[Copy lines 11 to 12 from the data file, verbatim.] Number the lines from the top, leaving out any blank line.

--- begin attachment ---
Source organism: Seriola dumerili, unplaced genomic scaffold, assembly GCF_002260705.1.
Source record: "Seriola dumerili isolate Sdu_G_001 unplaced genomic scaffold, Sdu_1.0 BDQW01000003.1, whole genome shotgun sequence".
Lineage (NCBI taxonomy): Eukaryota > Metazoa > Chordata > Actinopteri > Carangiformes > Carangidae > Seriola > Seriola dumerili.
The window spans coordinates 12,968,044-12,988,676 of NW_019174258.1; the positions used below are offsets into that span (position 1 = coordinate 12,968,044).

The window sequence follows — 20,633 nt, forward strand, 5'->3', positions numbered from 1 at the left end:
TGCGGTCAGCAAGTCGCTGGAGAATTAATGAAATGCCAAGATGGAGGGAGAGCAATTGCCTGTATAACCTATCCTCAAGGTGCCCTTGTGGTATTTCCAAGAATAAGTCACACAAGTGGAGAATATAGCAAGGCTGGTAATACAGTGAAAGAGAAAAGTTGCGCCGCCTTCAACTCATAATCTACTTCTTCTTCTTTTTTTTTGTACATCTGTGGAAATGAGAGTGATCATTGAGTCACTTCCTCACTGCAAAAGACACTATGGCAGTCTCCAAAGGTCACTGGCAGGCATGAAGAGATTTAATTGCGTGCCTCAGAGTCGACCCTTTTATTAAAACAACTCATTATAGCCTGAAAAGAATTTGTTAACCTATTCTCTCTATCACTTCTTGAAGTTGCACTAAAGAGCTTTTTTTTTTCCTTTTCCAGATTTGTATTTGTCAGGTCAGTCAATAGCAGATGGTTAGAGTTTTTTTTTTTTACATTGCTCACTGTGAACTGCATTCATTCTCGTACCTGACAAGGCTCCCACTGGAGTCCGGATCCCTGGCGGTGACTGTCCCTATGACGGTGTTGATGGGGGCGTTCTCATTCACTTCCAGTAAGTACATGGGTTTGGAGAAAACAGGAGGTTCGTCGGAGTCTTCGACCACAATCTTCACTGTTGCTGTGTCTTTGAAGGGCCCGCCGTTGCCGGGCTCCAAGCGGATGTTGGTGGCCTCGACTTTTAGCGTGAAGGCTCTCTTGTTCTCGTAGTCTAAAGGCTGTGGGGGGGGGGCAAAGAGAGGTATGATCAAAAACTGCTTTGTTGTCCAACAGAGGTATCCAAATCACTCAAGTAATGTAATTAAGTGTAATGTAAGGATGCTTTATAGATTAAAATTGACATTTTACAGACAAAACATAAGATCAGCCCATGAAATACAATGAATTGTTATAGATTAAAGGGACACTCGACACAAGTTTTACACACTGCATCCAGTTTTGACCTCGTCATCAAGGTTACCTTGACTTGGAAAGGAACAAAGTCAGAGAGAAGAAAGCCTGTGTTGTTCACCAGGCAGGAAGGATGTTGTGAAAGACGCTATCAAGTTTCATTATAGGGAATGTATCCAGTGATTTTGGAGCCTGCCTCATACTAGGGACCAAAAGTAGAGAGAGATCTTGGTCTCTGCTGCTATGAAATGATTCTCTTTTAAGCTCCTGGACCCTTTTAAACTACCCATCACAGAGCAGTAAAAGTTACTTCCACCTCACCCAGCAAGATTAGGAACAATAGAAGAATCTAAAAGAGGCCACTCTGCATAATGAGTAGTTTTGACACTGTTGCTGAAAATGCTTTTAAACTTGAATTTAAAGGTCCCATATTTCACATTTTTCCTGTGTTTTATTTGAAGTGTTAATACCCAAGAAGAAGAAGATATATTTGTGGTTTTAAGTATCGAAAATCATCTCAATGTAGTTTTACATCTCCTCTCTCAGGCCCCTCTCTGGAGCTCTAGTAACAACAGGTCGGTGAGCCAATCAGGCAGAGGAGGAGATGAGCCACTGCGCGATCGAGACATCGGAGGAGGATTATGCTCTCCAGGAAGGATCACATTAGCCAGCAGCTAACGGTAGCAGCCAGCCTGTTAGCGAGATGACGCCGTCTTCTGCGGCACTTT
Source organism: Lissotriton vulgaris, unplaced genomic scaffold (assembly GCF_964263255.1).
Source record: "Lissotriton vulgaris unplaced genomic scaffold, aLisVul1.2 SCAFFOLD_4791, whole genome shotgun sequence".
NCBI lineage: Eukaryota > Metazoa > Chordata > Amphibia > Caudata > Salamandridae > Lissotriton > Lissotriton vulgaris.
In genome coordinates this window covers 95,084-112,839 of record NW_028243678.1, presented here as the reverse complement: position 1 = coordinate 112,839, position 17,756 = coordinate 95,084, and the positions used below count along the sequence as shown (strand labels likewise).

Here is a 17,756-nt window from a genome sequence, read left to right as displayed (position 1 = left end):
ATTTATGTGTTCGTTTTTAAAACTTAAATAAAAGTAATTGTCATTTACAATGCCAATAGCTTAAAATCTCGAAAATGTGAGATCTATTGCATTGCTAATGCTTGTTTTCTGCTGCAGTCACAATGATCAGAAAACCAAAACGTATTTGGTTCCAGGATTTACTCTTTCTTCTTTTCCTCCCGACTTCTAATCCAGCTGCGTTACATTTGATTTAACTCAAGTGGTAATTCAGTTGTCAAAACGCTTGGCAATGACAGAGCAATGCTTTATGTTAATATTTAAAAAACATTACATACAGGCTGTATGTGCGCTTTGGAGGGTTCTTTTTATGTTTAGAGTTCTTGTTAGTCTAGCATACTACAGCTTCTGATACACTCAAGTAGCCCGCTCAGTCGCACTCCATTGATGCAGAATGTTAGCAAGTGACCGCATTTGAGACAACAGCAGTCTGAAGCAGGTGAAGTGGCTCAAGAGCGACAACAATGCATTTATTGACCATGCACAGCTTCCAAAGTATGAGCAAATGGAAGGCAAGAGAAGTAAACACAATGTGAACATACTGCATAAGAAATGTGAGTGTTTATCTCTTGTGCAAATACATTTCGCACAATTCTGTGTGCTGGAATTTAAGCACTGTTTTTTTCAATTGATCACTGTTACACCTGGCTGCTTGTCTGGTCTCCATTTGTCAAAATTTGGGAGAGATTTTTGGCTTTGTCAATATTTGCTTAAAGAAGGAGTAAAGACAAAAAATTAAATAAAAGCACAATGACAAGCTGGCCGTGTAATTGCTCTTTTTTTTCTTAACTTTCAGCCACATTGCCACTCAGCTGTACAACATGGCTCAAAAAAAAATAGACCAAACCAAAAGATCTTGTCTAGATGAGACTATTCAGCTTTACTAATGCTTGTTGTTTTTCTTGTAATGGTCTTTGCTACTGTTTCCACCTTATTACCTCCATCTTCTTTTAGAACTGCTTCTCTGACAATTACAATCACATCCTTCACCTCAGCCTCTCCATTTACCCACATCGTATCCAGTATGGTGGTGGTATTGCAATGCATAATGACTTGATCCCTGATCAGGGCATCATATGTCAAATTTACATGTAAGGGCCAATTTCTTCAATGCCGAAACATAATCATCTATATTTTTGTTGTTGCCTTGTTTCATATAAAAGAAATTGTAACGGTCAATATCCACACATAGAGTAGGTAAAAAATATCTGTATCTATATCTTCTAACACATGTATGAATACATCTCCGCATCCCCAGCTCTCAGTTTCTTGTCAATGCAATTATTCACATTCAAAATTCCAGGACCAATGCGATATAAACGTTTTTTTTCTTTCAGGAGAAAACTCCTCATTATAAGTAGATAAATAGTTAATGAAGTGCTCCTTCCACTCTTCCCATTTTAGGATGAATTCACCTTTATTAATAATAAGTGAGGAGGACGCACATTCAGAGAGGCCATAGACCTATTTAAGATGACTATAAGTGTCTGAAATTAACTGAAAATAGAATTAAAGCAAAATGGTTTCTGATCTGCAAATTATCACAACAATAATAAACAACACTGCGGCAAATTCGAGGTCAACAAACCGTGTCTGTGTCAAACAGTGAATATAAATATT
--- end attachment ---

Here is a 17,756-nt window from a genome sequence, read left to right as displayed (position 1 = left end):
ATTTATGTGTTCGTTTTTAAAACTTAAATAAAAGTAATTGTCATTTACAATGCCAATAGCTTAAAATCTCGAAAATGTGAGATCTATTGCATTGCTAATGCTTGTTTTCTGCTGCAGTCACAATGATCAGAAAACCAAAACGTATTTGGTTCCAGGATTTACTCTTTCTTCTTTTCCTCCCGACTTCTAATCCAGCTGCGTTACATTTGATTTAACTCAAGTGGTAATTCAGTTGTCAAAACGCTTGGCAATGACAGAGCAATGCTTTATGTTAATATTTAAAAAACATTACATACAGGCTGTATGTGCGCTTTGGAGGGTTCTTTTTATGTTTAGAGTTCTTGTTAGTCTAGCATACTACAGCTTCTGATACACTCAAGTAGCCCGCTCAGTCGCACTCCATTGATGCAGAATGTTAGCAAGTGACCGCATTTGAGACAACAGCAGTCTGAAGCAGGTGAAGTGGCTCAAGAGCGACAACAATGCATTTATTGACCATGCACAGCTTCCAAAGTATGAGCAAATGGAAGGCAAGAGAAGTAAACACAATGTGAACATACTGCATAAGAAATGTGAGTGTTTATCTCTTGTGCAAATACATTTCGCACAATTCTGTGTGCTGGAATTTAAGCACTGTTTTTTTCAATTGATCACTGTTACACCTGGCTGCTTGTCTGGTCTCCATTTGTCAAAATTTGGGAGAGATTTTTGGCTTTGTCAATATTTGCTTAAAGAAGGAGTAAAGACAAAAAATTAAATAAAAGCACAATGACAAGCTGGCCGTGTAATTGCTCTTTTTTTTCTTAACTTTCAGCCACATTGCCACTCAGCTGTACAACATGGCTCAAAAAAAAATAGACCAAACCAAAAGATCTTGTCTAGATGAGACTATTCAGCTTTACTAATGCTTGTTGTTTTTCTTGTAATGGTCTTTGCTACTGTTTCCACCTTATTACCTCCATCTTCTTTTAGAACTGCTTCTCTGACAATTACAATCACATCCTTCACCTCAGCCTCTCCATTTACCCACATCGTATCCAGTATGGTGGTGGTATTGCAATGCATAATGACTTGATCCCTGATCAGGGCATCATATGTCAAATTTACATGTAAGGGCCAATTTCTTCAATGCCGAAACATAATCATCTATATTTTTGTTGTTGCCTTGTTTCATATAAAAGAAATTGTAACGGTCAATATCCACACATAGAGTAGGTAAAAAATATCTGTATCTATATCTTCTAACACATGTATGAATACATCTCCGCATCCCCAGCTCTCAGTTTCTTGTCAATGCAATTATTCACATTCAAAATTCCAGGACCAATGCGATATAAACGTTTTTTTTCTTTCAGGAGAAAACTCCTCATTATAAGTAGATAAATAGTTAATGAAGTGCTCCTTCCACTCTTCCCATTTTAGGATGAATTCACCTTTATTAATAATAAGTGAGGAGGACGCACATTCAGAGAGGCCATAGACCTATTTAAGATGACTATAAGTGTCTGAAATTAACTGAAAATAGAATTAAAGCAAAATGGTTTCTGATCTGCAAATTATCACAACAATAATAAACAACACTGCGGCAAATTCGAGGTCAACAAACCGTGTCTGTGTCAAACAGTGAATATAAATATT